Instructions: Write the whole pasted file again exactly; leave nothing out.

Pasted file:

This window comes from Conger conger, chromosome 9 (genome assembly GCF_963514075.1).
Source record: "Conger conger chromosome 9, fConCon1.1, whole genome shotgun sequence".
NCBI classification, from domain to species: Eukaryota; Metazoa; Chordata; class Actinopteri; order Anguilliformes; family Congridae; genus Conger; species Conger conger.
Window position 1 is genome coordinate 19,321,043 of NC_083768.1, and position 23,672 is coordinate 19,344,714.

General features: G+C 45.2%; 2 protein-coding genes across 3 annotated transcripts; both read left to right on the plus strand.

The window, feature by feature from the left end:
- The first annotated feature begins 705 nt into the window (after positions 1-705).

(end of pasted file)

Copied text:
This window comes from Conger conger, chromosome 9 (genome assembly GCF_963514075.1).
Source record: "Conger conger chromosome 9, fConCon1.1, whole genome shotgun sequence".
NCBI classification, from domain to species: Eukaryota; Metazoa; Chordata; class Actinopteri; order Anguilliformes; family Congridae; genus Conger; species Conger conger.
Window position 1 is genome coordinate 19,321,043 of NC_083768.1, and position 23,672 is coordinate 19,344,714.

General features: G+C 45.2%; 2 protein-coding genes across 3 annotated transcripts; both read left to right on the plus strand.

The window, feature by feature from the left end:
- The first annotated feature begins 705 nt into the window (after positions 1-705).